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|Preface to the Paperback Edition||p. xvi|
|A Global Family Portrait||p. 5|
|The Spread of Economic Prosperity||p. 26|
|Why Some Countries Fail to Thrive||p. 51|
|Clinical Economics||p. 74|
|Bolivia's High-Altitude Hyperinflation||p. 90|
|Poland's Return to Europe||p. 109|
|Reaping the Whirlwind: Russia's Struggle for Normalcy||p. 131|
|China: Catching up after Half a Millennium||p. 148|
|India's Market Reforms: The Triumph of Hope Over Fear||p. 170|
|The Voiceless Dying: Africa and Disease||p. 188|
|The Millennium, 9/11, and the United Nations||p. 210|
|On-the-Ground Solutions for Ending Poverty||p. 226|
|Making the Investments Needed to End Poverty||p. 244|
|A Global Compact to End Poverty||p. 266|
|Can the Rich Afford to Help the Poor?||p. 288|
|Myths and Magic Bullets||p. 309|
|Why we Should do it||p. 329|
|Our Generation's Challenge||p. 347|
|Works Cited||p. 369|
|Further Reading||p. 372|
|Table of Contents provided by Ingram. All Rights Reserved.|
The path from poverty to development has come incredibly fast in the span of human history. Two hundred years ago, the idea that we could potentially achieve the end of poverty would have been unimaginable. Just about everybody was poor with the exception of a very small minority of royals and landed gentry. Life was as difficult in much of Europe as it was in India or China. With very few exceptions, your great-great-grandparents were poor and most likely living on the farm. One leading economic historian, Angus Maddison, puts the average income per person in Western Europe in 1820 at around 90 percent of the average income of sub-Saharan Africa today. Life expectancy in Western Europe and Japan as of 1800 was probably about forty years.
There was little sense a few centuries ago of vast divides in wealth and poverty around the world. China, India, Europe, and Japan all had similar income levels at the time of European discoveries of the sea routes to Asia, Africa, and the Americas. Marco Polo, of course, marveled at the sumptuous wonders of China, not at its poverty. Cortés and his conquistadores expressed astonishment at the riches of Tenochtitlán, the capital of the Aztecs. The early Portuguese explorers in Africa were impressed with the well-ordered towns in West Africa.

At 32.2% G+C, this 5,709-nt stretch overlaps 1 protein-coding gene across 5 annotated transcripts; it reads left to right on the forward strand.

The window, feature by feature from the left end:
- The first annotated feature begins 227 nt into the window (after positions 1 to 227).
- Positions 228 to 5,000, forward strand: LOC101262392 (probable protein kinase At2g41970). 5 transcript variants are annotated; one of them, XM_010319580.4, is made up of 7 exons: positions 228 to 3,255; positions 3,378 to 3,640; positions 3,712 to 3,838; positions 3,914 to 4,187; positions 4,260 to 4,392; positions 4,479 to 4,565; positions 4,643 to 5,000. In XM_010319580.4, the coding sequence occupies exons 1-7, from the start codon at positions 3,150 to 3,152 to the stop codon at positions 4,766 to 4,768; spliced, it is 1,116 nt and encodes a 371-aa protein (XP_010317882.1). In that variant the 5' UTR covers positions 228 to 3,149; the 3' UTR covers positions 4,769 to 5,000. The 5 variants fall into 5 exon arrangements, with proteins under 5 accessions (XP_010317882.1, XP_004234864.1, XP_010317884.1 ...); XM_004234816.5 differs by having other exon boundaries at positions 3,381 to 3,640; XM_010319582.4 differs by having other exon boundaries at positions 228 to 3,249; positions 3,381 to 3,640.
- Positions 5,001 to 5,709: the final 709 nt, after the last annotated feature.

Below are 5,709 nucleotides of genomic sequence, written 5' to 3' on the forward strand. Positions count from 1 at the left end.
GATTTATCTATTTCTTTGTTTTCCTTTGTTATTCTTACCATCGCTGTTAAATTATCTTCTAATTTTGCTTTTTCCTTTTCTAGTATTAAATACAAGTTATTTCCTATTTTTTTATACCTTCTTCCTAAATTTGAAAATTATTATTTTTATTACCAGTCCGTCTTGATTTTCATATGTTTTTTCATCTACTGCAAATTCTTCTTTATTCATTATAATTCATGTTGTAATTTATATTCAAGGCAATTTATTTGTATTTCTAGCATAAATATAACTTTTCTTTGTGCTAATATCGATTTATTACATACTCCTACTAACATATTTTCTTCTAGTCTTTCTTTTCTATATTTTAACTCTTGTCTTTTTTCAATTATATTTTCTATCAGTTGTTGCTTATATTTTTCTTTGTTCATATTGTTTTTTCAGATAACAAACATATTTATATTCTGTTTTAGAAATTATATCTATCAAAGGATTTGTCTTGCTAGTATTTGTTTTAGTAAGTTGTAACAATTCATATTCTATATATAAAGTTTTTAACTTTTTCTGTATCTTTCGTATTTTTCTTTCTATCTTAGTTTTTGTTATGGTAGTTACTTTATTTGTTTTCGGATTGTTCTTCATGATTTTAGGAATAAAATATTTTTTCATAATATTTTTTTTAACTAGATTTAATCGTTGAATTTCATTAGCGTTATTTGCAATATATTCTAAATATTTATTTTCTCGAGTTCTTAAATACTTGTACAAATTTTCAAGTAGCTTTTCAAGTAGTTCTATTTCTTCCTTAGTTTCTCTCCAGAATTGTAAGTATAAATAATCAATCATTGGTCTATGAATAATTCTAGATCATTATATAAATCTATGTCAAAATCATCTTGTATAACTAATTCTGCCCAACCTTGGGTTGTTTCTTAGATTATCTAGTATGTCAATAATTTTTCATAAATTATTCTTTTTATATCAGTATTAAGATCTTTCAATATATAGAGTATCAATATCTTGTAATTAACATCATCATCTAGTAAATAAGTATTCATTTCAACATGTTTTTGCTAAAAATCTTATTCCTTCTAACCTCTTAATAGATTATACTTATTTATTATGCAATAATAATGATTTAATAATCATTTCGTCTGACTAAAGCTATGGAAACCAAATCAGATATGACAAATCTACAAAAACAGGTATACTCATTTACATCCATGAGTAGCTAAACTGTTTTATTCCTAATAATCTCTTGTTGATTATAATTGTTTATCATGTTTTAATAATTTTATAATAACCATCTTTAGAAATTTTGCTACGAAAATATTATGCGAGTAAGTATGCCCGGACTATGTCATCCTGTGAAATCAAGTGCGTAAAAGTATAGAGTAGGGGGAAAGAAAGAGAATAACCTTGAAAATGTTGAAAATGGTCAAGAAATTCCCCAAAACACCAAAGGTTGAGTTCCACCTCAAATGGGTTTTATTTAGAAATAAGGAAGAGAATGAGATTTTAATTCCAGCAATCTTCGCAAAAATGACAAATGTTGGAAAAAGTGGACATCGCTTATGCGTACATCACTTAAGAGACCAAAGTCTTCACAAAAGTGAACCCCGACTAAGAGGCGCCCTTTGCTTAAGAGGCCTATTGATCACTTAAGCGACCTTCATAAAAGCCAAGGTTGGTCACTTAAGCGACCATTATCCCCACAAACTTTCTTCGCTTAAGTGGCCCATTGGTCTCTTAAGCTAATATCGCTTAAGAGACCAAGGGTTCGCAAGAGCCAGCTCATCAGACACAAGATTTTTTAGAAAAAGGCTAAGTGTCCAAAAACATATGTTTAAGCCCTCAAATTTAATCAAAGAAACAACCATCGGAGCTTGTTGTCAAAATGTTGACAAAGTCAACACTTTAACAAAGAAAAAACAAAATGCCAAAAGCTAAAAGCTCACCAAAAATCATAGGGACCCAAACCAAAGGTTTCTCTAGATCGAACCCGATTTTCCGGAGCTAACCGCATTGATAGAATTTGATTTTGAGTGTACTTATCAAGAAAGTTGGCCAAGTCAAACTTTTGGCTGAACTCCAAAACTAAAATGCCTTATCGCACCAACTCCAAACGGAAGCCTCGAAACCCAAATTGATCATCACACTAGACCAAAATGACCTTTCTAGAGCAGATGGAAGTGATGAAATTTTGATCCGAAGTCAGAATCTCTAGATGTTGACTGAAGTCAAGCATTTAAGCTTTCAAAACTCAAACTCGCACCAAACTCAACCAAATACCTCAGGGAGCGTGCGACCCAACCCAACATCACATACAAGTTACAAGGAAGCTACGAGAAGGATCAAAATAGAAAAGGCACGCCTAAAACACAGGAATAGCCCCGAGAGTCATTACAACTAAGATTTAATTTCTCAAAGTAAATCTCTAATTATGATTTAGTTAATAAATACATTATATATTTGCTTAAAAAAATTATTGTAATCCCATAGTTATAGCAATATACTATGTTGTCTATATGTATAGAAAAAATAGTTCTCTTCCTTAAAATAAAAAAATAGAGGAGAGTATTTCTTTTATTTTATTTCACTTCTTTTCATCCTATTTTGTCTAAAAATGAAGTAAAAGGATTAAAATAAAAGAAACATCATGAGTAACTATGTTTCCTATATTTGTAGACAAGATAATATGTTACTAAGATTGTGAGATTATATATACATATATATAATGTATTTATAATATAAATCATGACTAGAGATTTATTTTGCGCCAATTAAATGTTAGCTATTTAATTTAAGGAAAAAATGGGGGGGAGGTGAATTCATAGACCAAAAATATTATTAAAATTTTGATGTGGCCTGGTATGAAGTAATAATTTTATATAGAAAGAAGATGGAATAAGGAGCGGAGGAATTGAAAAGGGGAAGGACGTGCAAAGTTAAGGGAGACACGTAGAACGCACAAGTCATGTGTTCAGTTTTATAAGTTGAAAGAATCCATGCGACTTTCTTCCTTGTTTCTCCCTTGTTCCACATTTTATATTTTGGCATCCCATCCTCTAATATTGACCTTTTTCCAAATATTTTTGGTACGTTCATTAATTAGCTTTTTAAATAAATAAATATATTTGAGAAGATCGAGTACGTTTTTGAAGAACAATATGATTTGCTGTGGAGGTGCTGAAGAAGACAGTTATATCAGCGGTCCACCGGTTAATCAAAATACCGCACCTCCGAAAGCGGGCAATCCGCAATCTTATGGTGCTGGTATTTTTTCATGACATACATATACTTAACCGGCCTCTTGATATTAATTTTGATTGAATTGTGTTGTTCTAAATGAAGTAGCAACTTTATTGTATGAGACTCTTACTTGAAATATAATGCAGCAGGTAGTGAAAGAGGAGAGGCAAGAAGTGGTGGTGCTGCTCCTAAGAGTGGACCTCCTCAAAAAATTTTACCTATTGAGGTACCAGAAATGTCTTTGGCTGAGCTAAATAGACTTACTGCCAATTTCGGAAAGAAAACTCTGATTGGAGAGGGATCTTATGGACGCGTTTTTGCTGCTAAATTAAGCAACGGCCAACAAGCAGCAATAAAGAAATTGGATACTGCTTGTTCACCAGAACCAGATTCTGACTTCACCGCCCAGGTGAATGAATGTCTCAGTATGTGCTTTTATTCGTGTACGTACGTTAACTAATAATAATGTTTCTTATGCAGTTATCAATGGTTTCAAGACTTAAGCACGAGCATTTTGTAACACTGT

Until the mid-1700s, the world was remarkably poor by any of today’s standards. Life expectancy was extremely low; children died in vast numbers in the now rich countries as well as the poor countries. Disease and epidemics, not just the black death of Europe, but many waves of disease, from smallpox and measles to other epidemics, regularly washed through society and killed mass numbers of people. Episodes of hunger and extreme weather and climate fluctuations sent societies crashing. The rise and fall of the Roman Empire, for Arnold Toynbee, was much like the rise and decline of all other civilizations before and since. Economic history had long been one of ups and downs, growth followed by decline, rather than sustained economic progress.
The Novelty of Modern Economic Growth
If we are to understand why vast gaps between rich and poor exist today, we need therefore to understand a very recent period of human history during which these vast gaps opened. The past two centuries, since around 1800, constitute a unique era in economic history, a period that the great economic historian Simon Kuznets famously termed the period of Modern Economic Growth, or MEG for short. Before the era of MEG, indeed for thousands of years, there had been virtually no sustained economic growth in the world and only gradual increases in the human population…;